Which MPP DBMS vendors are supporting in-database SAS data mining and what's the big deal anyway? A SAS product manager I recently spoke with addressed these and other questions.
I routinely am briefed way in advance of products' introductions. For that reason and others, it can be hard for me to keep straight what's been officially announced, introduced for test, introduced for general availability, vaguely planned for the indefinite future, and so on. Perhaps nothing has confused me more in that regard than the SAS Institute's multi-year effort to get SAS integrated into various MPP DBMS, specifically Teradata, Netezza Twinfin(i), and Aster Data nCluster.However, I chatted briefly last week with Michelle Wilkie, who is the SAS product manager overseeing all this (and also some other stuff, like SAS running on grids without being integrated into a DBMS). As best I understood, the story is:
On Teradata, SAS is shipping in-database scoring today. SAS also is shipping a limited amount of in-database modeling on Teradata, the count recently having gone up from 4 "procs" to 10.
On Netezza Twinfin(i), SAS is shipping in-database scoring, and this was recently announced. I can't actually find much evidence of this announcement by searching the Web or the SAS website, but Michelle was pretty clear on the point even so. Further confusing matters, SAS' website seems to say in-database scoring is supported on Netezza's old generation of products but not its latest one, even though SAS CTO Keith Collins told me exactly the opposite would be true.
On Aster Data nCluster, SAS will ship in-database scoring by the end of 2010. If I understood correctly, this will be for "limited" rather than "general" availability, but Michelle framed that as a distinction without a difference. I.e., if you want to buy in-database SAS scoring on Aster nCluster, you'll be able to.
(More) in-database SAS modeling is expected on all of Teradata, Netezza Twinfin(i), and Aster Data nCluster in the vague future. (The concept of 2011/2012 came into play.)
SAS/Teradata integration, developed first, involved more hand-coding. SAS has subsequently developed some kind of a more general parallelism/in-database capability, akin to what it has in the DBMS-less grid, that either is or isn't a good match for DBMS vendors' native way of supporting parallel processing. (Obviously, I'm still pretty unclear on this part.)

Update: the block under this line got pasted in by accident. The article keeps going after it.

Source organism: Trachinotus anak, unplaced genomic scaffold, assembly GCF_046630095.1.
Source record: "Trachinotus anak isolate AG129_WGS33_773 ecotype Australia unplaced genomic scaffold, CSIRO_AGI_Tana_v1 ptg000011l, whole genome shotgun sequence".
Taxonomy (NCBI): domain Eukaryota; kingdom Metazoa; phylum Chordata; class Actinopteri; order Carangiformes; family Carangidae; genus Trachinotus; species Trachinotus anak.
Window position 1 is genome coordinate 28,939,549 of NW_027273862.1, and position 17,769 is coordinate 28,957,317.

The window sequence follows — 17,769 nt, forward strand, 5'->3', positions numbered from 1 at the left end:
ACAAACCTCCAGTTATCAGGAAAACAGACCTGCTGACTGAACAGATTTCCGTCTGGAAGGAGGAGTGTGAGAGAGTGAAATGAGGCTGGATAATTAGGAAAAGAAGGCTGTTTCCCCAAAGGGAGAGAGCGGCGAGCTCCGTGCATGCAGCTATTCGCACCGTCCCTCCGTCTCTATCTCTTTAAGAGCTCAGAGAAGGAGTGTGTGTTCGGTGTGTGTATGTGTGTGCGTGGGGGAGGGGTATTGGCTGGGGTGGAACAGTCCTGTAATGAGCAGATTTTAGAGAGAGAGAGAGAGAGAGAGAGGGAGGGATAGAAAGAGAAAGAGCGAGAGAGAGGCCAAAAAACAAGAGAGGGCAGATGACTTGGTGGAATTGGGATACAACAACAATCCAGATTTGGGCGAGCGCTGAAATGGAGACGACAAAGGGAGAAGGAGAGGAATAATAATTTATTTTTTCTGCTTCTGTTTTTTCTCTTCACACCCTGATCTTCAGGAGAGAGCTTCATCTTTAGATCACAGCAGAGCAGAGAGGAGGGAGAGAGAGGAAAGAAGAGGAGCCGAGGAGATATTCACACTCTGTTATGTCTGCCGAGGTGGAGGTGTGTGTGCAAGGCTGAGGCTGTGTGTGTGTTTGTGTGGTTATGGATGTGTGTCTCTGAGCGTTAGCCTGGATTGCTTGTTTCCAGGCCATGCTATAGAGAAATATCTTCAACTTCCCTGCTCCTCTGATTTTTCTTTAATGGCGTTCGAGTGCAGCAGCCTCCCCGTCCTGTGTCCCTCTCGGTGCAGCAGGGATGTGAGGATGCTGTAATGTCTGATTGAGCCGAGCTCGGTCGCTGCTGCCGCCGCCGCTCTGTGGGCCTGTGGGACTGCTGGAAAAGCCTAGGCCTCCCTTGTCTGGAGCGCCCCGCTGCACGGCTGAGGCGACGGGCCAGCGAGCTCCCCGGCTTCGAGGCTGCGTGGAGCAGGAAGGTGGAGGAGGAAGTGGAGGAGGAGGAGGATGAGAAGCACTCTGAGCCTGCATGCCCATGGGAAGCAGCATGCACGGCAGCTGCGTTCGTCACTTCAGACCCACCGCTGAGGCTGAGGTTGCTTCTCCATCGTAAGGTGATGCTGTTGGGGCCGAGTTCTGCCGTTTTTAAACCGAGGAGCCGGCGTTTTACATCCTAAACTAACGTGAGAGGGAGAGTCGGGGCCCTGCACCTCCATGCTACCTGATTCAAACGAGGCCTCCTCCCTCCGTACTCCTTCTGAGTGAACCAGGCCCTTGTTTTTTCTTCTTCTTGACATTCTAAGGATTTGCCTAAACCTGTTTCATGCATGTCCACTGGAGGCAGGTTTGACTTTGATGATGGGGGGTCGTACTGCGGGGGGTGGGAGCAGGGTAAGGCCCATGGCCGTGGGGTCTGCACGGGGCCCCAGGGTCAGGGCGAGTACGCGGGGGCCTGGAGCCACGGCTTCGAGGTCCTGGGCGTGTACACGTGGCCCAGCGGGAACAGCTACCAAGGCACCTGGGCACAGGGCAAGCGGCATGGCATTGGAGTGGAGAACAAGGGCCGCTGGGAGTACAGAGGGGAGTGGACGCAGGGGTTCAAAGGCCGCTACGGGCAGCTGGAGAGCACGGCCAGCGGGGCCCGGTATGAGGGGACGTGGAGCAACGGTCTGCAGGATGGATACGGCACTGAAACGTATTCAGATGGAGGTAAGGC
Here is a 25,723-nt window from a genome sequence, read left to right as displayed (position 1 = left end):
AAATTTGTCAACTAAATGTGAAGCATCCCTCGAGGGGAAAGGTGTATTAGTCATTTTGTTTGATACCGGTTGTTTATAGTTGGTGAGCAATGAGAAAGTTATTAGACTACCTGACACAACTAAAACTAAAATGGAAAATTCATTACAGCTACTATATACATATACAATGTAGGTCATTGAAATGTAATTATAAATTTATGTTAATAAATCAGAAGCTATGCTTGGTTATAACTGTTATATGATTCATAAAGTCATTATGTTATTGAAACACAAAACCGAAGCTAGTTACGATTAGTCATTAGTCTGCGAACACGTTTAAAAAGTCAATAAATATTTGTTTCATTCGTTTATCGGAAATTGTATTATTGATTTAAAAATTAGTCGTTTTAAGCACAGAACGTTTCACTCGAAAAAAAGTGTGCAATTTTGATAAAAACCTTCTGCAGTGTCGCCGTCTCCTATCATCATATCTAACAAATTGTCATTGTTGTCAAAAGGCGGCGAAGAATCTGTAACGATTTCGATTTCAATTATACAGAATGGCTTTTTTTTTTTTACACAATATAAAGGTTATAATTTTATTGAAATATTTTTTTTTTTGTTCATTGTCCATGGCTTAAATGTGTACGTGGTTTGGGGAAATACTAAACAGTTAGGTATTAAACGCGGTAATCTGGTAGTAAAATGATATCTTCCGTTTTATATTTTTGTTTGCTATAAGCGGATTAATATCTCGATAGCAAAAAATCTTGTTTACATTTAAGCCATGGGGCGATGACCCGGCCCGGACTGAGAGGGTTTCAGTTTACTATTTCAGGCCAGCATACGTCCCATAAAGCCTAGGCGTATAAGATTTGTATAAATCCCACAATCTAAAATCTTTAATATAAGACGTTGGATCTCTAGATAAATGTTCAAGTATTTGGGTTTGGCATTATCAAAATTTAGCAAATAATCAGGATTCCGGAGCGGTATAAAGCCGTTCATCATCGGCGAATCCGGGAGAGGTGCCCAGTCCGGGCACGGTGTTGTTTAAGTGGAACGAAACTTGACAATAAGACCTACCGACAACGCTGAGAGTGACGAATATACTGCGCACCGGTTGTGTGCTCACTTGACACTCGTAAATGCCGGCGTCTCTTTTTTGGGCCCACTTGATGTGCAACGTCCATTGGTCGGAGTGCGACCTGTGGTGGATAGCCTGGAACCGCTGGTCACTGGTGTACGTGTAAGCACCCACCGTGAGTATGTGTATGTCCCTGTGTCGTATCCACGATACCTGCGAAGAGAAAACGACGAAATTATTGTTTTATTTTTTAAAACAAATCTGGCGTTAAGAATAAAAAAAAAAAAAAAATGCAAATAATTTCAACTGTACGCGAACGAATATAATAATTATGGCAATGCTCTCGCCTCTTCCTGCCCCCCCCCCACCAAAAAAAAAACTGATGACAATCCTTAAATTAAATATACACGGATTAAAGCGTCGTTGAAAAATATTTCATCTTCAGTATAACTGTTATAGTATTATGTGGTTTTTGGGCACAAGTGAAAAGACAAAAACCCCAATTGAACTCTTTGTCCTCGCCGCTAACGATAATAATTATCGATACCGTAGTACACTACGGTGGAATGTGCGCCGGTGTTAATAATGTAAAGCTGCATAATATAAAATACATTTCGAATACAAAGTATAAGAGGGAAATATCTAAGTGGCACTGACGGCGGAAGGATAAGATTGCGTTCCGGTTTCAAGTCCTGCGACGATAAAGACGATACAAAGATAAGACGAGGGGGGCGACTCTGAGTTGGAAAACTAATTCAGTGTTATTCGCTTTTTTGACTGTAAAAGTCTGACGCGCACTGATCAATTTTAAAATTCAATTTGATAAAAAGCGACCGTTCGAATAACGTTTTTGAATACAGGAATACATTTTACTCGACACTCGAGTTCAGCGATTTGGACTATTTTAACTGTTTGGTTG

SAS technology is a good fit for Aster Data's MapReduce-centric way of doing parallelism.
I also took the opportunity to ask Michelle a question I've had a heck of a time getting answered: What's the big-deal about in-database data mining scoring anyway? After all, the most common form of in-database data mining scoring is just to take a weighted sum of specific fields in a row, where the weights are the regression coefficients. You can do that in generic SQL, with performance that superficially should be at least as good as that for any alternative strategy. Michelle's answers seemed to be twofold:
There are other kinds of scoring too -- neural networks, etc.
Coding the scoring in SQL isn't that easy. Michelle gave the example of a specific user (default Netezza reference account, with initials resembling mine) that spent 400 hours writing and testing something you now get for free with SAS/Netezza integration.
Edit: In response to this post, SAS wrote in with further clarification about in-database and/or MPP SAS.Which MPP DBMS vendors are supporting in-database SAS data mining and what's the big deal anyway? A SAS product manager I recently spoke with addressed these and other questions.
The Agile ArchiveWhen it comes to managing data, donít look at backup and archiving systems as burdens and cost centers. A well-designed archive can enhance data protection and restores, ease search and e-discovery efforts, and save money by intelligently moving data from expensive primary storage systems.
2014 Analytics, BI, and Information Management SurveyITís tried for years to simplify data analytics and business intelligence efforts. Have visual analysis tools and Hadoop and NoSQL databases helped? Respondents to our 2014 InformationWeek Analytics, Business Intelligence, and Information Management Survey have a mixed outlook.
InformationWeek Tech Digest, Nov. 10, 2014Just 30% of respondents to our new survey say their companies are very or extremely effective at identifying critical data and analyzing it to make decisions, down from 42% in 2013. What gives?